A Münchhausen number is a whole number equal to the sum of its digits raised to powers of themselves. For the purpose of such calculations, the convention is that $0^0 = 1$. For example, in radix 10, the number 3435 is a Münchhausen number, since $3435 = 3^3 + 4^4 + 3^3 + 5^5$. In radix 4, the number 313 is a Münchhausen number, since $313 = 3^3 + 1^1 + 3^3$. On a curious property of 3435 covers more details, and shows that Münchhausen numbers in radix $b$ must be less than or equal to $2b^b$.

Münchhausen numbers for base $b$ can be generated with a brute-force search, by checking whether each number from 1 to $2b^b$ is equal to the sum of its digits raised to powers of themselves. One way to improve upon this is to generate multisets of digits, and for each combination check whether the sum of digits raised to powers of themselves produces a number with the same multiset of digits. Even with parallelization, this seems infeasible for large bases. For example, for base 35, a Münchhausen number would have at most 36 digits. The number of combinations (with repetitions) of 36 elements from 35 digits is $\binom{35 + 36 - 1}{36}=\binom{70}{36}=109,069,992,321,755,544,170.$ This is in addition to those multisets with fewer than 36 elements that would also be checked.

If any, what algorithm(s) can be used to generate Münchhausen numbers feasibly for high bases (e.g., base 35)? OEIS sequence A166623 includes Münchhausen numbers for bases between 2 and 35.

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    $\begingroup$ What makes you think there is an efficient algorithm? $\endgroup$
    – vonbrand
    Commented Mar 21, 2020 at 22:35
  • $\begingroup$ @vonbrand, the high-radix (e.g., 35) Münchhausen numbers in the OEIS sequence I referenced are suggestive that there is a more efficient algorithm than the one I described in the question, but that's just my speculation. I don't have any more rigorous reasoning. I'll update the question to reflect my uncertainty. $\endgroup$
    – dannyadam
    Commented Mar 21, 2020 at 22:54

1 Answer 1



One approach is to use a meet-in-the-middle algorithm. This will reduce the running time from $2b^b$ to something in the ballpark of $\sqrt{2b^b}$.

In particular, let your candidate number be $$A = a_b b^b + \dots + a_1 b + a_0.$$ We'll write this in the form $A=A^* + A^\dagger$ where $$\begin{align*} A^* &= a_b b^b + \dots + a_{\lfloor b/2 \rfloor+1} b^{\lfloor b/2 \rfloor+1}\\ A^\dagger &=a_{\lfloor b/2 \rfloor} b^{\lfloor b/2 \rfloor} + \dots + a_0. \end{align*}$$ Finally, let $s(a_i b^i + \dots + a_0) = a_i^{a_i} + \dots + a_0^{a_0}$. We'll look for all solutions to the equation $$A^* + A^\dagger = s(A^*) + s(A^\dagger).$$ This is equivalent to $$A^* - s(A^*) = s(A^\dagger) - A^\dagger.$$ We'll compute a table of all possible values for $s(A^\dagger)-A^\dagger$, where $A^\dagger$ varies over all possibilities of the form above. Then, we'll compute $A^*-s(A^*)$, for each $A^*$ of the form above, and look it up in the table to check for a match. Each match yields a solution to the equation above, and thus a valid Münchhausen number. This can be used to enumerate all Münchhausens.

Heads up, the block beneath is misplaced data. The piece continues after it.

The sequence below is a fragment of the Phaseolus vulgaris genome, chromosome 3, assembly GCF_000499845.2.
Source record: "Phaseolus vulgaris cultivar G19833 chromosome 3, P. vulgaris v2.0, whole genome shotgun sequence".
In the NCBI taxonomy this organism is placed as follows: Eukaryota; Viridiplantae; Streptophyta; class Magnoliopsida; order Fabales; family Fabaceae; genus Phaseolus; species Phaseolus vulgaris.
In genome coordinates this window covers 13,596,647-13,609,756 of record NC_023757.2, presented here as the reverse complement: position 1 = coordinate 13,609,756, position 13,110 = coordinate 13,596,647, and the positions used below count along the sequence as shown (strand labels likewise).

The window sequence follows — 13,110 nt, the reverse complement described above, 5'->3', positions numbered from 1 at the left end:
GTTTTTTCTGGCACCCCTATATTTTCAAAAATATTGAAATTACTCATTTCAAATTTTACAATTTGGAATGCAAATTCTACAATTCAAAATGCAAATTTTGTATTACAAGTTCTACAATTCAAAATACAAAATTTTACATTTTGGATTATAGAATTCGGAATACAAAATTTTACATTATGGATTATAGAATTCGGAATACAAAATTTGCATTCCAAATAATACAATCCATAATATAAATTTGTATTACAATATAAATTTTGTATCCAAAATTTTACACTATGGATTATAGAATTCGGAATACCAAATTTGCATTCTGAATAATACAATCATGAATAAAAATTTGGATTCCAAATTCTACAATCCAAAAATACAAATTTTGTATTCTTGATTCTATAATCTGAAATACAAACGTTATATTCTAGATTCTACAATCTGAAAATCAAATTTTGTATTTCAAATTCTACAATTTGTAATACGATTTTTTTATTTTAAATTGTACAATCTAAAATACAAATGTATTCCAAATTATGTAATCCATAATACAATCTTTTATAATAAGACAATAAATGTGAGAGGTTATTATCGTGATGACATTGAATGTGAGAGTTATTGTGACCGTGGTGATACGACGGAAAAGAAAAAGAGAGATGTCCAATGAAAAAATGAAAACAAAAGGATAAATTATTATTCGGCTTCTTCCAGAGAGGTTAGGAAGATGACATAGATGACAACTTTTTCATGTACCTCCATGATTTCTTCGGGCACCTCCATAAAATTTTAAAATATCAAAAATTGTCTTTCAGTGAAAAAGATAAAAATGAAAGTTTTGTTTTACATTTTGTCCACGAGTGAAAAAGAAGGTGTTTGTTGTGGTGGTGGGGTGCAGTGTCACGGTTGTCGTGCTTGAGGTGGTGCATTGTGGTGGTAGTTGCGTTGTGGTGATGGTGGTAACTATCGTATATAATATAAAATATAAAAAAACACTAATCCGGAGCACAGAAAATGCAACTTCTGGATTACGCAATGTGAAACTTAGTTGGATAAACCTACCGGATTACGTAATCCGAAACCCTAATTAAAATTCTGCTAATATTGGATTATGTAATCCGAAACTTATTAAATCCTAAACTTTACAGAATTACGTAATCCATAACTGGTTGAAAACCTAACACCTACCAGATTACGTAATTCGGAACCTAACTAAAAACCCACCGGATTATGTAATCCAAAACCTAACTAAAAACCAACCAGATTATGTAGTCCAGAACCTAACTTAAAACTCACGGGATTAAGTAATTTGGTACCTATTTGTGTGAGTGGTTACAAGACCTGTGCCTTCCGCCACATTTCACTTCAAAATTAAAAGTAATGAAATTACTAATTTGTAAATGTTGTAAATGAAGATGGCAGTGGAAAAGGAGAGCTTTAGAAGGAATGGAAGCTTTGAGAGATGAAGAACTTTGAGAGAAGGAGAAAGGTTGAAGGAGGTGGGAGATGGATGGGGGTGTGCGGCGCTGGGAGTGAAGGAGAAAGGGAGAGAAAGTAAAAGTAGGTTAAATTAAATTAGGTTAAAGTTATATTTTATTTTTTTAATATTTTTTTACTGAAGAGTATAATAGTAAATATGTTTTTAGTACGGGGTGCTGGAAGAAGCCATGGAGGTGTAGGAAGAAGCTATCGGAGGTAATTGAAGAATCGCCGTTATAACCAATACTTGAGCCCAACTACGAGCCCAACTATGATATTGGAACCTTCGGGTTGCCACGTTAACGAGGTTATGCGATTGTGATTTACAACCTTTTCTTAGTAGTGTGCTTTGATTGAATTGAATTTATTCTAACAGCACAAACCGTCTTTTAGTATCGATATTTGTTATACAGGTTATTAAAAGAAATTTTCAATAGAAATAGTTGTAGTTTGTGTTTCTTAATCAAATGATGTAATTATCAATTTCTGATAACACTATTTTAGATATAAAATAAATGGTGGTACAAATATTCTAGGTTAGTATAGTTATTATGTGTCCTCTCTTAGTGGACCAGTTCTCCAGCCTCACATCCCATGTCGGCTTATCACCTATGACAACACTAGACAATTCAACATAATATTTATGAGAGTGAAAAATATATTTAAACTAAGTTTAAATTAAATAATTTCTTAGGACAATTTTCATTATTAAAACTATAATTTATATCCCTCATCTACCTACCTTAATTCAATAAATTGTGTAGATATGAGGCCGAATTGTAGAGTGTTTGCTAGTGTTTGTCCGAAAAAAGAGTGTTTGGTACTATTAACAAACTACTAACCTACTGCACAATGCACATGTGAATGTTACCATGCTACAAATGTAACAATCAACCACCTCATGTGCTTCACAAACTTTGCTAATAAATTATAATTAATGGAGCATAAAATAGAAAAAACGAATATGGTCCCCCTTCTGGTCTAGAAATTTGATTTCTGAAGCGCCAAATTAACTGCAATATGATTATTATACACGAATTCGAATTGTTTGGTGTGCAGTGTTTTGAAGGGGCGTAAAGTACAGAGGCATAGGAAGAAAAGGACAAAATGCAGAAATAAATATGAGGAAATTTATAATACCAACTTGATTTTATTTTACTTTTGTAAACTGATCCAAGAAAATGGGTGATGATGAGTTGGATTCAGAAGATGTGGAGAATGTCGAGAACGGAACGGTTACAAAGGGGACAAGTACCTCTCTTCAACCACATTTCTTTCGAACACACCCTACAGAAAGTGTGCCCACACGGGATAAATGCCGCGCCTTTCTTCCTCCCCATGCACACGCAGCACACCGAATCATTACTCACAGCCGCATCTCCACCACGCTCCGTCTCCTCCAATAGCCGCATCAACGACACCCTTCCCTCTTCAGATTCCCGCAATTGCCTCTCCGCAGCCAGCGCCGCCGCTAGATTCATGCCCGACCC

For $b=10$, the running time becomes something like $10^5$ steps of computation, which should be no problem. However, this is entirely infeasible for $b=35$. The algorithm is still exponential-time.

Linear programming

Another possible idea is to use integer linear programming.

Let $x_{i,d}$ be a 0-or-1 variable, with the intended meaning that $x_{i,d}=1$ means that $a_i = d$. Then we can obtain a bunch of linear inequalities that characterize a correct solution. In particular, we have $$\sum_{i,d} x_{i,d} d b^i = \sum_{i,d} x_{i,d} d^d.$$ We also have $\sum_d x_{i,d} = 1$ for each $i$.

Next, given a lower and upper bound $L,U$, we could use integer linear programming to search for a valid solution in the range $[L,U]$, by adding the inequality $L \le \sum_{i,d} x_{i,d} d b^i \le U$ and looking for a valid solution. To enumerate all solutions, start with a broad range $[0,2b^b]$, then when you find a valid solution, split the current range in two and recurse. Then, use an off-the-shelf ILP solver to find solutions.

I don't expect this to be very effective, but you could augment it with additional inequalities that might help the ILP solver run faster. In particular, for each prime number $p$ less than $2b^b$, we have $$\sum_{i,d} x_{i,d} d b^i \equiv \sum_{i,d} x_{i,d} d^d \pmod p$$ This can be encoded via the linear equality $$\sum_{i,d} x_{i,d} d b^i = \sum_{i,d} x_{i,d} x_{i,d} d^d + y_p p$$ where $y_p$ is an integer variable. Note that $d b^i$ and $d^d$ are integer constants, so you can reduce them modulo $p$. Thus we get the linear equality $$\sum_{i,d} \alpha_{i,d,p} x_{i,d} = \sum_{i,d} \beta_{d,p} x_{i,d} + y_p p$$ where $\alpha_{i,d,p} = d b^i \bmod p$ and $\beta_{d,p} = d^d \bmod p$ are constants you can precompute. You can do the same if $p$ is a power of a prime.

So, you might add linear inequalities of this form for several well-chosen prime powers (say, all of the prime powers below some bound; or all small prime numbers, plus the prime power factors of $b$, $b-1$, $b+1$, $b^2$, $b^2-1$, $b^2+1$). One could hope that these help the linear solver find solutions faster.

I don't know whether this will be effective, but it is something you could try. It would not be too hard to implement and see how well it works.


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